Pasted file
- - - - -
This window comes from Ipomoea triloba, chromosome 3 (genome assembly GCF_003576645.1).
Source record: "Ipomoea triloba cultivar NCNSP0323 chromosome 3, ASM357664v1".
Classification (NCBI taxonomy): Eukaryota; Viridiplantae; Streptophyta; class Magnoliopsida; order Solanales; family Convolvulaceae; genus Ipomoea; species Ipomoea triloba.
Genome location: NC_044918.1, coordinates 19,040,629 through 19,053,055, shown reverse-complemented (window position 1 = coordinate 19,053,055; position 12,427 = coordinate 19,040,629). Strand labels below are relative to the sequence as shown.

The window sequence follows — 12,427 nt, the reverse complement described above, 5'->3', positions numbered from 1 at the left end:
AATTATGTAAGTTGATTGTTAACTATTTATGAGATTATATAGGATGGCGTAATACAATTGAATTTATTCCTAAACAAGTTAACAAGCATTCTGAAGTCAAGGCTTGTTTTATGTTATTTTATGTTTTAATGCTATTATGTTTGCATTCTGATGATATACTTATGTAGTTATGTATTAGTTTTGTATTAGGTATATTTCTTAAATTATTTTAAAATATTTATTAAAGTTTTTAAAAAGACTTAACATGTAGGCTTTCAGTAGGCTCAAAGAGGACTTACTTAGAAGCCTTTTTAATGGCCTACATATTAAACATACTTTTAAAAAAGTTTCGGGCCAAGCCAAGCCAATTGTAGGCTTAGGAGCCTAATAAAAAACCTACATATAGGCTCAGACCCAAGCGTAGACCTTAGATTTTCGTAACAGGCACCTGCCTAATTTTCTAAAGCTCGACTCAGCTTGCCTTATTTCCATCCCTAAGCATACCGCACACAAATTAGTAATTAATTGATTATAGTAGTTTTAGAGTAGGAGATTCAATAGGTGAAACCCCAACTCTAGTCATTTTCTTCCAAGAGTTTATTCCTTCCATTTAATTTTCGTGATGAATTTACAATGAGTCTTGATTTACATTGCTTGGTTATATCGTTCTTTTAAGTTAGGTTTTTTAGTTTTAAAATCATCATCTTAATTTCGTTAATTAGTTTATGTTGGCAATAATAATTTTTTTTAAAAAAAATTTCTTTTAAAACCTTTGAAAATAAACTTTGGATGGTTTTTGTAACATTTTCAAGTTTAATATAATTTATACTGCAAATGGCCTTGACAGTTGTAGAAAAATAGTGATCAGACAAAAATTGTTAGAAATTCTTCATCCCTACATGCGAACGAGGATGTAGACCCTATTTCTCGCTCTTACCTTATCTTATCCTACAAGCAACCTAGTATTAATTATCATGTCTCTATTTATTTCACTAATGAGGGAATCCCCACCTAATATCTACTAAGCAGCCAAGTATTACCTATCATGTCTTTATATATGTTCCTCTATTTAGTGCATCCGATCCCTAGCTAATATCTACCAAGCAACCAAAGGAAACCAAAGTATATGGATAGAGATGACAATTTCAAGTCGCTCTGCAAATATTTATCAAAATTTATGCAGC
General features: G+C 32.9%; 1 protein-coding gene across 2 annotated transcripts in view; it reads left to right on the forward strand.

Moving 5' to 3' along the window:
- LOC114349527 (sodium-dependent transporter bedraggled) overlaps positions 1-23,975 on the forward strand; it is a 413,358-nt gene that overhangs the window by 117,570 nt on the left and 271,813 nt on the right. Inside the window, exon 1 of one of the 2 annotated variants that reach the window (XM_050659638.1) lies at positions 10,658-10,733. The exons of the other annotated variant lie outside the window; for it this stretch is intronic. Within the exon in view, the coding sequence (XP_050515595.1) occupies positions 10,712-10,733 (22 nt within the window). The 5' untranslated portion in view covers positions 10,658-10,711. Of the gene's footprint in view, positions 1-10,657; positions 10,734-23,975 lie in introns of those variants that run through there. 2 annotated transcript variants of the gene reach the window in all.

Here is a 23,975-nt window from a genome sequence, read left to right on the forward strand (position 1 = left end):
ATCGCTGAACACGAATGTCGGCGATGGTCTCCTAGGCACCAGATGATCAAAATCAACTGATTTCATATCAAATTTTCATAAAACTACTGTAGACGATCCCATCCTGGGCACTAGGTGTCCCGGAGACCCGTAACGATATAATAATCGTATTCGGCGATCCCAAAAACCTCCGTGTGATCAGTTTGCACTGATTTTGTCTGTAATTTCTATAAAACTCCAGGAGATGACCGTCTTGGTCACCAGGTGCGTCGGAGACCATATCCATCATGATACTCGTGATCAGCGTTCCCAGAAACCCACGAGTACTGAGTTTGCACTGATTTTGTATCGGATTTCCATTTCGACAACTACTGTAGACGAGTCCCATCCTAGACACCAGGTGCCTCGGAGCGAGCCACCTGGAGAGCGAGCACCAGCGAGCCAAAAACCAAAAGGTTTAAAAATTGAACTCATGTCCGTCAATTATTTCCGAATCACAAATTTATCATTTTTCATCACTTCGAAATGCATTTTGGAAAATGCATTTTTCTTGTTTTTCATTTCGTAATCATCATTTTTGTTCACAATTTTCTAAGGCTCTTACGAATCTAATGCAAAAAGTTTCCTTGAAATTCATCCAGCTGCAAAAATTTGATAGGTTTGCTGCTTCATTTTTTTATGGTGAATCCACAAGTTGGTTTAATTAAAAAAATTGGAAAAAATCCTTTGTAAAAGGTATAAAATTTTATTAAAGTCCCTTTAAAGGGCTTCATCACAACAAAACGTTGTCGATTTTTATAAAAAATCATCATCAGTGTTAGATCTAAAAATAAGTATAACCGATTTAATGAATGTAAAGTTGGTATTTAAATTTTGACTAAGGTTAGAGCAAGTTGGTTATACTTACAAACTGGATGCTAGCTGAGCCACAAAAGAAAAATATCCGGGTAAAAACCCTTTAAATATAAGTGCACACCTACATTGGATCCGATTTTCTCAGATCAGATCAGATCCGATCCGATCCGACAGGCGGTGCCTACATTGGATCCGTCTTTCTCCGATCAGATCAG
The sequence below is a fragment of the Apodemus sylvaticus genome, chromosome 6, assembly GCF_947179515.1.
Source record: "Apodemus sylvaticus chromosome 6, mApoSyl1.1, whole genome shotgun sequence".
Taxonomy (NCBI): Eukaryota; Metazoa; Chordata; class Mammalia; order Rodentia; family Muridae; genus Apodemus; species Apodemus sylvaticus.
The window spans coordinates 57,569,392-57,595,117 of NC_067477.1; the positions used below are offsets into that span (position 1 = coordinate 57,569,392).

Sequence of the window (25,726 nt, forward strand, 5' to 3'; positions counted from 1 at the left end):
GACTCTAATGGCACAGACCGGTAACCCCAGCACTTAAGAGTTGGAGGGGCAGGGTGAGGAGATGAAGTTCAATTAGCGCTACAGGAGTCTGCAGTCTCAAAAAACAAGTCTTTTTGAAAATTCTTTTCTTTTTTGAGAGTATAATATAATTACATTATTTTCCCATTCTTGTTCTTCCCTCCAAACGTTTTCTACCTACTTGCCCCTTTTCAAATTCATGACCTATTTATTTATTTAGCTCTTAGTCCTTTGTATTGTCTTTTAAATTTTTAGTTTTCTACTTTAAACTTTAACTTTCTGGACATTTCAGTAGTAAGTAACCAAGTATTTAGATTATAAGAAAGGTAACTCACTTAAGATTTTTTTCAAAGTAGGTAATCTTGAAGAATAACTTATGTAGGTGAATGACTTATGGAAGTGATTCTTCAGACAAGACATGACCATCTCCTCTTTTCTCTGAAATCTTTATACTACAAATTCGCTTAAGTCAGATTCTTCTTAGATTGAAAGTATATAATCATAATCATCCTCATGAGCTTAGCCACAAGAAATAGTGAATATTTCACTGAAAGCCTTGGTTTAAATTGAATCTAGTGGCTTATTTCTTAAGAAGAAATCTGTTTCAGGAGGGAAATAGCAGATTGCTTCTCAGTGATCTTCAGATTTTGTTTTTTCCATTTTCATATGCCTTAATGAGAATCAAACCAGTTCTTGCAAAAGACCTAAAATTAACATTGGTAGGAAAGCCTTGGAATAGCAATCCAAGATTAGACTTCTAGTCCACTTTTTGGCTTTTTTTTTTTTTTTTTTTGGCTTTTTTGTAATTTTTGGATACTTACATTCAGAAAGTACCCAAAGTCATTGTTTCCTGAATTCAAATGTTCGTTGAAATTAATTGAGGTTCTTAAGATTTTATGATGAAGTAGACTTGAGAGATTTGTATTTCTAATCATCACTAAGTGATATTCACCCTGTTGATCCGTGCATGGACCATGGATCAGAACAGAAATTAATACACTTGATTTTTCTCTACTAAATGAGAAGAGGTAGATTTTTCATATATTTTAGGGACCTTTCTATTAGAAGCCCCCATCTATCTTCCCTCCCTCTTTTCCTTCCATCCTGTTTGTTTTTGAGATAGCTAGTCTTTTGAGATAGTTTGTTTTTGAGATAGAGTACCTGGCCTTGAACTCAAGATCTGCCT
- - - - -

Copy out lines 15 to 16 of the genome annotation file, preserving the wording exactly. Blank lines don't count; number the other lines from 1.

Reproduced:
The window spans coordinates 57,569,392-57,595,117 of NC_067477.1; the positions used below are offsets into that span (position 1 = coordinate 57,569,392).

Sequence of the window (25,726 nt, forward strand, 5' to 3'; positions counted from 1 at the left end):